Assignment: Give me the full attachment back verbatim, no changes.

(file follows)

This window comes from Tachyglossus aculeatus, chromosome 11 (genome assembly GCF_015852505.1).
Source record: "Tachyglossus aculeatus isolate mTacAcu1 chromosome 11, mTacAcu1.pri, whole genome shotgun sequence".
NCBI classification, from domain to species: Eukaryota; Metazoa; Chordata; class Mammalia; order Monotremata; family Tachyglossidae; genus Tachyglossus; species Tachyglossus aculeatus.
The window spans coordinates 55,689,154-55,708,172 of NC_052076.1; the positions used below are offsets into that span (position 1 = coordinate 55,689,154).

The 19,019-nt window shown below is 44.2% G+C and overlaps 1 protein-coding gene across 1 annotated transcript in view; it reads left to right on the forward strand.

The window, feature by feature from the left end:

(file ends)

This window comes from Tachyglossus aculeatus, chromosome 11 (genome assembly GCF_015852505.1).
Source record: "Tachyglossus aculeatus isolate mTacAcu1 chromosome 11, mTacAcu1.pri, whole genome shotgun sequence".
NCBI classification, from domain to species: Eukaryota; Metazoa; Chordata; class Mammalia; order Monotremata; family Tachyglossidae; genus Tachyglossus; species Tachyglossus aculeatus.
The window spans coordinates 55,689,154-55,708,172 of NC_052076.1; the positions used below are offsets into that span (position 1 = coordinate 55,689,154).

The 19,019-nt window shown below is 44.2% G+C and overlaps 1 protein-coding gene across 1 annotated transcript in view; it reads left to right on the forward strand.

The window, feature by feature from the left end: